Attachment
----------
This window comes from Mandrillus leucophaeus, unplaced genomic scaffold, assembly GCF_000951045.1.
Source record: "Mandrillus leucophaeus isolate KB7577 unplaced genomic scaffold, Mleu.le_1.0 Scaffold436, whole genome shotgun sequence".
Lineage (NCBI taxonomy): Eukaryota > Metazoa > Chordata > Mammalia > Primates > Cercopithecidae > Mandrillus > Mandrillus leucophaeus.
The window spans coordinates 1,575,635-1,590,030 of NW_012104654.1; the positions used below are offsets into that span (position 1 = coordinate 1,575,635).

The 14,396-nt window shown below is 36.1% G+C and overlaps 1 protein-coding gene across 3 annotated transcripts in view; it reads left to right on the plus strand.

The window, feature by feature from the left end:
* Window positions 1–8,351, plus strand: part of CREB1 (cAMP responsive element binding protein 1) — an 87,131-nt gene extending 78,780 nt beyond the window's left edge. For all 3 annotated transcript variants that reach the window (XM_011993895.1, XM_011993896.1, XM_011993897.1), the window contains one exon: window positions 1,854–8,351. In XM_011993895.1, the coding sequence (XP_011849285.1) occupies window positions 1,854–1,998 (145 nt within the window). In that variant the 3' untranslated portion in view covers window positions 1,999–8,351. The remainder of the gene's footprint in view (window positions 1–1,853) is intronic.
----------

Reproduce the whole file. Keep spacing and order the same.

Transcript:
This window comes from Mandrillus leucophaeus, unplaced genomic scaffold, assembly GCF_000951045.1.
Source record: "Mandrillus leucophaeus isolate KB7577 unplaced genomic scaffold, Mleu.le_1.0 Scaffold436, whole genome shotgun sequence".
Lineage (NCBI taxonomy): Eukaryota > Metazoa > Chordata > Mammalia > Primates > Cercopithecidae > Mandrillus > Mandrillus leucophaeus.
The window spans coordinates 1,575,635-1,590,030 of NW_012104654.1; the positions used below are offsets into that span (position 1 = coordinate 1,575,635).

The 14,396-nt window shown below is 36.1% G+C and overlaps 1 protein-coding gene across 3 annotated transcripts in view; it reads left to right on the plus strand.

The window, feature by feature from the left end:
* Window positions 1–8,351, plus strand: part of CREB1 (cAMP responsive element binding protein 1) — an 87,131-nt gene extending 78,780 nt beyond the window's left edge. For all 3 annotated transcript variants that reach the window (XM_011993895.1, XM_011993896.1, XM_011993897.1), the window contains one exon: window positions 1,854–8,351. In XM_011993895.1, the coding sequence (XP_011849285.1) occupies window positions 1,854–1,998 (145 nt within the window). In that variant the 3' untranslated portion in view covers window positions 1,999–8,351. The remainder of the gene's footprint in view (window positions 1–1,853) is intronic.